Premier Christy Clark unveiled B.C.’s latest jobs plan on Monday, the same day a new poll revealed her Liberal government is in free fall.
Clark and Transportation Minister Blair Lekstrom were at Neptune Terminals in North Vancouver to announce an extension of the Pacific Gateway Strategy, an initiative the premier said would create 17,000 new jobs by 2020.
But later that day, an Angus Reid poll showed her government enjoys the support of only 23 per cent of British Columbians, the same number that support the B.C. Conservatives. The NDP scored 43 per cent support.
It is the first time the Liberals and Conservatives tied in public support.
“I think jobs help the average person,” said Clark. “If you have a job, then you can buy a car. If you can buy a car, you can get to work. If you can get to work, then you can start to worry about the roads you’re driving on.”
“If we can enable a thriving private sector – and that’s not just in the North, it’s all over the province – we’re going to be making sure families across the province have jobs,” said Clark.
The plan is also expected to encourage increased investment from Asian markets in natural resource industries in B.C.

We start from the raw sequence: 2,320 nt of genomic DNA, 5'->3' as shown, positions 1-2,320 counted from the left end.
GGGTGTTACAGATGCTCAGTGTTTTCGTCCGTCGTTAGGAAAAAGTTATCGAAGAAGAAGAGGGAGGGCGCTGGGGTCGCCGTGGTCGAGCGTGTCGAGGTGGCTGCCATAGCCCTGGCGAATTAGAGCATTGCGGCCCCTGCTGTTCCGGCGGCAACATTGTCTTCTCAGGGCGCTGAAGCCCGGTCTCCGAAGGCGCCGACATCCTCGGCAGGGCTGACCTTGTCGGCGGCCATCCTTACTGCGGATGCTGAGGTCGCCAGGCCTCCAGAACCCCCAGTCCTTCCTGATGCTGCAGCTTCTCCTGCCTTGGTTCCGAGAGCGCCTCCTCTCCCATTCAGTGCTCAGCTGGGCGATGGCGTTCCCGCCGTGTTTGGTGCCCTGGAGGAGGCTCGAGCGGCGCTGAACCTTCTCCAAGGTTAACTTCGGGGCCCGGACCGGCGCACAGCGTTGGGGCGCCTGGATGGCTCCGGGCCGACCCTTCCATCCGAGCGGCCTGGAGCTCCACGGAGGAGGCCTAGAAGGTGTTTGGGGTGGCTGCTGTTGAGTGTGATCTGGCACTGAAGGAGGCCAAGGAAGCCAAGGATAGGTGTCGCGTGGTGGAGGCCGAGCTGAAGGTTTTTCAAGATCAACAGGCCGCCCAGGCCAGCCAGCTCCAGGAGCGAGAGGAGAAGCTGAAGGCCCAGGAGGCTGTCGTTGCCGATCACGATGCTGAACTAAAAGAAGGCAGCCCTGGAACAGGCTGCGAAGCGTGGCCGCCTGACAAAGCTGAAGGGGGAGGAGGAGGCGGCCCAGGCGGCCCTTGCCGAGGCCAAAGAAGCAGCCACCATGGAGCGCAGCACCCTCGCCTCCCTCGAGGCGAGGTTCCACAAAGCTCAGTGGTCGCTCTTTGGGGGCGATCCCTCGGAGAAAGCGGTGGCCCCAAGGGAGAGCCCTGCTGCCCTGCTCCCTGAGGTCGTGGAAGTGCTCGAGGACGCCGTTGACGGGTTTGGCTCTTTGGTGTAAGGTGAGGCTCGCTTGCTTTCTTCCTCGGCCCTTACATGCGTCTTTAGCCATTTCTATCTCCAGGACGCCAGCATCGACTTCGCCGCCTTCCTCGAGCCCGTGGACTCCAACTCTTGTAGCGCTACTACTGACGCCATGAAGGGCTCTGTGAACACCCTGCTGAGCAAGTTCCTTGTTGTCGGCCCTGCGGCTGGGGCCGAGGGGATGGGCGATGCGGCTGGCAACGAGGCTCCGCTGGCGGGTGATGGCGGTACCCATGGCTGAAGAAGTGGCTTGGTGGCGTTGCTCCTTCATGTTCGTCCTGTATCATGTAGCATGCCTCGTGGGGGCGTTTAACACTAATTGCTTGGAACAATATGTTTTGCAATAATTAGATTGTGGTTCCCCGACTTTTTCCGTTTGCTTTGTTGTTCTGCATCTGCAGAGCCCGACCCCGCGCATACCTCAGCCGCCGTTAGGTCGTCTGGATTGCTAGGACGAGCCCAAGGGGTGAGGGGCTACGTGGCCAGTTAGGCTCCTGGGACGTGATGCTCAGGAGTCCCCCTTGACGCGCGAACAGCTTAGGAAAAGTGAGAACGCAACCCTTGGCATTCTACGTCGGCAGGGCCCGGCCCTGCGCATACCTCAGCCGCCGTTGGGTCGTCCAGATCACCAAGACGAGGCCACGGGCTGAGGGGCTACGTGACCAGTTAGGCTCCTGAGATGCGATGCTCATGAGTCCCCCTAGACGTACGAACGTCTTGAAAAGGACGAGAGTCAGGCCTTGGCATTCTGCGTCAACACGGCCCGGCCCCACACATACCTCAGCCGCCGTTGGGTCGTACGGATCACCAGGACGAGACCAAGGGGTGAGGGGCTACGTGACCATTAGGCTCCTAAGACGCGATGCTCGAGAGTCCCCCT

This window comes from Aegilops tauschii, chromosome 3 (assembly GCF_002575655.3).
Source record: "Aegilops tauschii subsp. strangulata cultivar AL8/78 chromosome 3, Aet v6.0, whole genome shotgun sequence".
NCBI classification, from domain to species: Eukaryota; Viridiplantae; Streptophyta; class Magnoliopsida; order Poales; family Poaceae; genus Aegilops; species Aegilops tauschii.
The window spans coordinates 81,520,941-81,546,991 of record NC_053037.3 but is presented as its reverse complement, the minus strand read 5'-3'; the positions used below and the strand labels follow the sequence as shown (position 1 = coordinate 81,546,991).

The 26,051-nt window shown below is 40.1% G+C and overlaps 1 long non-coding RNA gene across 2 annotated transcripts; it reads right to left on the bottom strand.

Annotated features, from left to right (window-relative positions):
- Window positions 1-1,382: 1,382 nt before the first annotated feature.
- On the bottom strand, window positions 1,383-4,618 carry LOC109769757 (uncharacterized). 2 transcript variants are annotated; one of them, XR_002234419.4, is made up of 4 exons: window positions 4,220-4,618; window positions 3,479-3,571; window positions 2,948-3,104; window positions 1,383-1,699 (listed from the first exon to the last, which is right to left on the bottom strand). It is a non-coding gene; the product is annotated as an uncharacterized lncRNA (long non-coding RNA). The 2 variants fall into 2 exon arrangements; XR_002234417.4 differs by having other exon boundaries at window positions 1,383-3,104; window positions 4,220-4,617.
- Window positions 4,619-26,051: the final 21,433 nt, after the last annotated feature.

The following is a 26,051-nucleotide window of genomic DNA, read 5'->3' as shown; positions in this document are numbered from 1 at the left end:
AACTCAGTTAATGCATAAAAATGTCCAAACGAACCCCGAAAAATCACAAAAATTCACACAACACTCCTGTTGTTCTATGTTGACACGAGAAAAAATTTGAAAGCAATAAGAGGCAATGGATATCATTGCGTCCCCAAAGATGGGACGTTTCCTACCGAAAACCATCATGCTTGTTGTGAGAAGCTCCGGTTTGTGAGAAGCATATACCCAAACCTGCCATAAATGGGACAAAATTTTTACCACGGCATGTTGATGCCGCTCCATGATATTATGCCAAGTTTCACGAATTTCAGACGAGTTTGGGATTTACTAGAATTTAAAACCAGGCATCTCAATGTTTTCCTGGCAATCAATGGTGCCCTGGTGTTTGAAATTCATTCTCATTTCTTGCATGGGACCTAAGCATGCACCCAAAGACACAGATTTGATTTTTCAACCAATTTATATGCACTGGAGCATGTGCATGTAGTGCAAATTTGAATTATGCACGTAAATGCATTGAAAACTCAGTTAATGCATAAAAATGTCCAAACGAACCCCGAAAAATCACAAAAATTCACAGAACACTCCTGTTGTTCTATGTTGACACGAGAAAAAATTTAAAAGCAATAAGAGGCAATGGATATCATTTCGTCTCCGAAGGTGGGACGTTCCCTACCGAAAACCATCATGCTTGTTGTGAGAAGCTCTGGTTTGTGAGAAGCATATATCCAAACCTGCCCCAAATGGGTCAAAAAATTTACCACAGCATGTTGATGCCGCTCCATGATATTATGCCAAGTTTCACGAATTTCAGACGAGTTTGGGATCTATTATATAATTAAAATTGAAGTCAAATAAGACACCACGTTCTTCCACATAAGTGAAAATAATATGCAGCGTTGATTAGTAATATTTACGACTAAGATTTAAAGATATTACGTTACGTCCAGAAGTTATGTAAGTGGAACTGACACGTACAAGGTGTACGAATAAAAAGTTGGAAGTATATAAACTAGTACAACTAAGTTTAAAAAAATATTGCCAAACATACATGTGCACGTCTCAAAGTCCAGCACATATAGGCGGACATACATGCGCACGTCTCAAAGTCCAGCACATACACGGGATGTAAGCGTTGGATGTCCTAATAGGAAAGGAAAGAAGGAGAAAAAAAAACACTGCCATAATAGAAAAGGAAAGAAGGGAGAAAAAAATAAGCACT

“The rapidly growing economies of Asia are creating stronger demand for natural resources,” said Don Lindsay, the president and CEO of Teck Resources Ltd. “Whether it’s mining, forestry, agriculture, or any number of other industries, they all rely on an efficient transportation infrastructure.”
Lindsay said that Teck has already invested over $1 billion in new jobs and will be committing another $1 billion in coming years.
According to Clark, investment from the private sector is extremely important.
“The thing is, government gets in the way of it,” she said. “We’re really focused on making sure that rather than getting in the way, we’re getting out of the way.”
Whether policies and promises like these will have any impact on the party’s support remains to be seen.
According to the Angus Reid poll, which involved 800 people and was conducted online, one in three voters who voted Liberal in 2009 would now vote Conservative. The poll’s margin of error is 3.5 per cent, 19 times out of 20.
Reported by Ashley Viens